Monday, June 6, 2011

Intern Report Case Discussion 4.0

Case Presentation by Dr. Stephanie Wise

Case Presentation


1) A. The most common inherited hypercoagulable state is Factor V Leiden. This is characterized by the production of a “rogue clotter” protein, which is also resistant to proteolysis by protein C. It is inherited in an autosomal recessive fashion, and is most common in people of northern European descent.  Von Willebrand disease is the most common genetic cause of excessive bleeding. The other options are other inherited hypercoagulable disorders.

2) B. Of the options provided, the correct statement is that T wave inversions are the most specific finding (81%) in the presence of pulmonary embolism. This has been the most common finding in some studies (68%).

S1Q3T3 is an indicator of cor pulmonale, which makes it less specific of a finding, and it is also not considered sensitive as it is only present in approximately 50% of cases.

Typically an ECG of a PE patient is abnormal; the difficulty is that the abnormalities are non-specific. The value of the ECG is more in ruling out other causes of the patient’s symptoms, especially myocardial infarction.

Sinus tachycardia is a common finding, but again, very non-specific.

3) C. Pulmonary angiography is the gold standard for diagnosis of pulmonary embolism. Doppler imaging can indicate a source of PE, but up to 60% of ambulatory patients (the people we’ll be seeing in the ED) do not have DVT.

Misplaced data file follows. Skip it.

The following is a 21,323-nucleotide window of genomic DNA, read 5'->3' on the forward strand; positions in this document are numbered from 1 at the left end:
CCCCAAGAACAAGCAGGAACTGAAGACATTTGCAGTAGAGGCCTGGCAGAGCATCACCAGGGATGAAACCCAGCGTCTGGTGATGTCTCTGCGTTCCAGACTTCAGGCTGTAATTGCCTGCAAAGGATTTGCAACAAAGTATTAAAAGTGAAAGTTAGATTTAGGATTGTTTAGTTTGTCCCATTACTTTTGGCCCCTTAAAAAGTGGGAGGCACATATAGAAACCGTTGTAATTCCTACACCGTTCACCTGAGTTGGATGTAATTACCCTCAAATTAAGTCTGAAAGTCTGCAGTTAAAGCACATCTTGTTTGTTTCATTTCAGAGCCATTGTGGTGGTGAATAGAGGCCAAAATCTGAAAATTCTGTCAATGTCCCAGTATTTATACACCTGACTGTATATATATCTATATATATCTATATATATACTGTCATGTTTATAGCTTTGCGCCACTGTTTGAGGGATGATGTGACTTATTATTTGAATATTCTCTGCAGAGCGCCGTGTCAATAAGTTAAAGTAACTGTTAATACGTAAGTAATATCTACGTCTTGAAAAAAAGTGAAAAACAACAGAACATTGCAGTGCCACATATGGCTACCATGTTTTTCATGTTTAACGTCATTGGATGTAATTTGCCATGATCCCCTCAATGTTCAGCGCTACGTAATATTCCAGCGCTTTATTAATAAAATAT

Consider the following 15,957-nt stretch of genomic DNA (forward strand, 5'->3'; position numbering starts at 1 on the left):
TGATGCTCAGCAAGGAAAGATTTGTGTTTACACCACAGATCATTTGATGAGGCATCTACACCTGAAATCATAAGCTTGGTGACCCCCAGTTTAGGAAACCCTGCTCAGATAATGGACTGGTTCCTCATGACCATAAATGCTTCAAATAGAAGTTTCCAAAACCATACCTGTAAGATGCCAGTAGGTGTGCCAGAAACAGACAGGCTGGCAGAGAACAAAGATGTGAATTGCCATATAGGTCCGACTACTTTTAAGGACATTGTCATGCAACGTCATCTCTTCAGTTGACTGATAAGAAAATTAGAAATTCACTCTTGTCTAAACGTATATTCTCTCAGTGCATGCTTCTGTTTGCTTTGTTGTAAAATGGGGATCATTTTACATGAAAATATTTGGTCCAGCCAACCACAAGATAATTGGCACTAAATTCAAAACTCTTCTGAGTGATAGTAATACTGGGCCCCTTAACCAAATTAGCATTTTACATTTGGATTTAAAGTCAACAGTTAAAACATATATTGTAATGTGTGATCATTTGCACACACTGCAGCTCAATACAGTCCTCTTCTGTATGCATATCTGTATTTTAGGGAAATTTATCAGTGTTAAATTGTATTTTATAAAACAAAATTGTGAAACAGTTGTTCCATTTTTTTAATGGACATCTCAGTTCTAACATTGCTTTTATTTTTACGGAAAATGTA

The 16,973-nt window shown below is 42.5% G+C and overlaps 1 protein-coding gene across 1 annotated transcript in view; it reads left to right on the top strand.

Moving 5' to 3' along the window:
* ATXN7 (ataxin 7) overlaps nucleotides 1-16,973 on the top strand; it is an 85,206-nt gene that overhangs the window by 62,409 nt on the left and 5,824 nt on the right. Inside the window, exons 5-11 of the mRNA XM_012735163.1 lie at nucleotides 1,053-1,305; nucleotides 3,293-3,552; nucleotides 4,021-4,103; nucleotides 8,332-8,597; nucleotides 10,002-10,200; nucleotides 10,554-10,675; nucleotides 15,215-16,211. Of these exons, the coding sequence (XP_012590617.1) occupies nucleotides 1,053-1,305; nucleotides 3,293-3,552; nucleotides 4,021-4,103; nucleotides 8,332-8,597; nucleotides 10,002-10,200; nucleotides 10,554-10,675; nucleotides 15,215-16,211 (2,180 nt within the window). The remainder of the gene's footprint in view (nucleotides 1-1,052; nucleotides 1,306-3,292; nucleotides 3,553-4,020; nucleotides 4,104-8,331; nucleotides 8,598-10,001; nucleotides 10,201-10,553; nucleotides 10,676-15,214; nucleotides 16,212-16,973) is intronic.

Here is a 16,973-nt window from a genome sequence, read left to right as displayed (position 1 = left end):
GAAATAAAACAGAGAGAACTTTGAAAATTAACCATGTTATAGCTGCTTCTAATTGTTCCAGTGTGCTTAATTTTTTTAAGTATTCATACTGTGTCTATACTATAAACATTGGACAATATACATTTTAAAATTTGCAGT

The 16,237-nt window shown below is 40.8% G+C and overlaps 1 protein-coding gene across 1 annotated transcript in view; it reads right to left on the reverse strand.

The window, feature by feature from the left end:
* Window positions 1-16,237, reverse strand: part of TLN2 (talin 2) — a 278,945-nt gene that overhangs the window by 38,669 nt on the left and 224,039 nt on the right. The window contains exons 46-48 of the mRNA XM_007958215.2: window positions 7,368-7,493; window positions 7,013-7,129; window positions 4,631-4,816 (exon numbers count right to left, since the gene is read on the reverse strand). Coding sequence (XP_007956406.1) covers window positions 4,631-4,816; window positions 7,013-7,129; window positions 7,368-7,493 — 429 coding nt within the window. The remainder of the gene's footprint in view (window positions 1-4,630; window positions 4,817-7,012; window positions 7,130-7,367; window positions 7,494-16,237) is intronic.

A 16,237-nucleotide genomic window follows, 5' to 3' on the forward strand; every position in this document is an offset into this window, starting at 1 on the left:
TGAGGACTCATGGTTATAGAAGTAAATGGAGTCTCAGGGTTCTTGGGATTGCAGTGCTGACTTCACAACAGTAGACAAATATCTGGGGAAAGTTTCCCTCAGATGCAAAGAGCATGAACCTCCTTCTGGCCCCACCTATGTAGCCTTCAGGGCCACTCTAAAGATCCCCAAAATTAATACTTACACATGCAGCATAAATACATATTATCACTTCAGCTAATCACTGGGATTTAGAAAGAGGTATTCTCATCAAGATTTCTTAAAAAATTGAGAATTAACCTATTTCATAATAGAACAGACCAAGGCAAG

In the presence of pulmonary embolism, the chest x-ray typically has some abnormality, but the abnormalities are usually both non-sensitive and non-specific. The findings more specific to PE (Hampton’s hump, Westermark sign and Fleischner’s lines) are rare. If you see them, however, you should be able to recognize them. Also, if you suspect PE, you should at least be aware of these findings so that you can identify them when present.

The value of D-dimer in diagnosis of PE is to rule it out. If clinical suspicion is low and the D-dimer is normal, PE is rare (2% or less). Thus, the value is in its negative predictive value.

4) C. Half of patients who present to the ED with a pulmonary embolism will have no identifiable clinical risk factors. Work-up will ultimately try to identify previously unidentied risk factors, but for the ED physician, a high index of suspicion needs to be present even if there is not a “convenient” history like what our patient in this case provided. Otherwise cases will be missed, which could be detrimental to our patients.

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